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Old Posted Sep 13, 2011, 1:25 AM
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sopas ej sopas ej is offline
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Join Date: Jul 2007
Location: South Pasadena, California
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Ah, the Bullock's Pasadena. I still refer to it as such sometimes, for a while I refused to call it Macy's. But of the two bona-fide department stores left in Pasadena (the other one being the bunker-style 70s tannish/brownish brick Macy's, originally the Broadway, at the Paseo Colorado mall), it's the nicest. I'm glad it still exists. A few years ago, the store had closed for a number of months so that the interior could be restored to somewhat of its original splendor. Even before the touch-up, it was still a nice place (sorry to say that it no longer has a restaurant). Also while restoring the interior, the street side facade was restored to its original splendor, the windows having been blacked out many years ago, but they're now clear again, displaying the wares inside. It is very unlike a modern department store. Each department is really in their own spaces, almost like separate rooms, rather than one large selling floor. Kind of inconvenient to get around, but I think that's precisely how it was designed, back when people were less hurried, and when one took their time shopping at a department store. And like the Bullock's on Wilshire Blvd., there are no escalators in the Bullock's er Macy's Pasadena. You must take the stairs or the elevator. Also, a number of years ago, a development of shops was built around the Bullock's building. Believe it or not, it actually complements the old building, but of course it had to be redesigned, being that many people protested that the original project would have dwarfed the Bullock's building; there were originally plans to include a cinema complex but that was axed.

By the time I moved to South Pasadena in 1998, what was once the I. Magnin had become a Borders Books, or at least that's how I remember it being the case. Unfortunately, the Borders closed earlier this year; it was a regular hangout of mine, but I also still hang out at the Vroman's bookstore on Colorado. I never go to the Barnes & Noble in Old Town, I always thought that bookstore sucked.

The Bullock's Pasadena was actually what created the South Lake Avenue business district. I believe it opened in 1947, on what was then a mostly residential street. Since the 1920s, Pasadena's business/commercial activity was gravitating east from the original downtown (now Old Town). And depending on which old-timer you ask, some say that by the 1920s, Old Town was already on the skids. What is now dubbed as Pasadena's Playhouse District/Civic Center area is where the more fashionable businesses were located during the time between the World Wars, and then after WWII, South Lake Avenue became THE place to shop in Pasadena, spurred by the creation of the Bullock's. The City of Pasadena also wanted to make Lake Avenue its new downtown, encouraging high-rise office development along Lake (though a height-limit of about 10 or 11 stories was created). South Lake Avenue started losing its luster by the 1990s; I remember when a lot of people got all bent when a Ross Dress For Less opened up across the street from Bullock's in the mid-90s. Even now, South Lake Avenue isn't what it once was. Lots of vacant storefronts, definitely not as upscale as it once was. Old Town Pasadena now gets all the attention, having been cleaned up (and a little too chain-storey for my taste).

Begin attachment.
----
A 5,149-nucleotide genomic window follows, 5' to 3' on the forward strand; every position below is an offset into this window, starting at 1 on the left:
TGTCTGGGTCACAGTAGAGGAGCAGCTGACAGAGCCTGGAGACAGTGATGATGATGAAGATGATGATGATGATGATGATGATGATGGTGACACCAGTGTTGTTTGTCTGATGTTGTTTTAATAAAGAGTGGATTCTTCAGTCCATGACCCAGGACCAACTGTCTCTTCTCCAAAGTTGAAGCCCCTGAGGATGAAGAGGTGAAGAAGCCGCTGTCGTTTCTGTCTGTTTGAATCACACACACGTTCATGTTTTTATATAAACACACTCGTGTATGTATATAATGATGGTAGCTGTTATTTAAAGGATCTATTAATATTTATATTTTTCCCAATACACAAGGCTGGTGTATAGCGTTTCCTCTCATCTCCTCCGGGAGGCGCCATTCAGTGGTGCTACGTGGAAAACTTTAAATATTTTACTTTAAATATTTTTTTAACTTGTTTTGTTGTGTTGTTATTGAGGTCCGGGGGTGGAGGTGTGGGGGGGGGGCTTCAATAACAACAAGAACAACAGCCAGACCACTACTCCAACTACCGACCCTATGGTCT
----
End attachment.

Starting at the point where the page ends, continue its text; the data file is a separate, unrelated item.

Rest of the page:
Here's an old color slide of the Bullock's, taken in 1949:

ssilberman

What amazes me about this photo is how dumpy and antiquated the cars look as compared to how modern and contemporary the building looks, even today. It's also weird for me to see the trolley wires and tracks down the center of South Lake Ave., being that there's a landscaped median through there now.

Not sure when this photo was taken, but it looks pretty early on. This is pre-parking structure, pre-I. Magnin/Borders Books building... is that an apartment building just south of it?

bennelblogspot.com

This building was very revolutionary for its time, being that it was even more car-oriented than the Bullock's Wilshire in LA. Bullock's Wilshire only had a front and back entrance, the one in back being more grand, for the benefit of people pulling into its back parking lot. But the Bullock's Pasadena had 3 main entrances, two of them facing the parking lot that surrounded the building on 3 sides. Plus, each entrance was to a different level of the building. Incidentally, the South Lake Avenue business district was planned with cars in mind, being that all of storefronts have large surface parking lots behind them.
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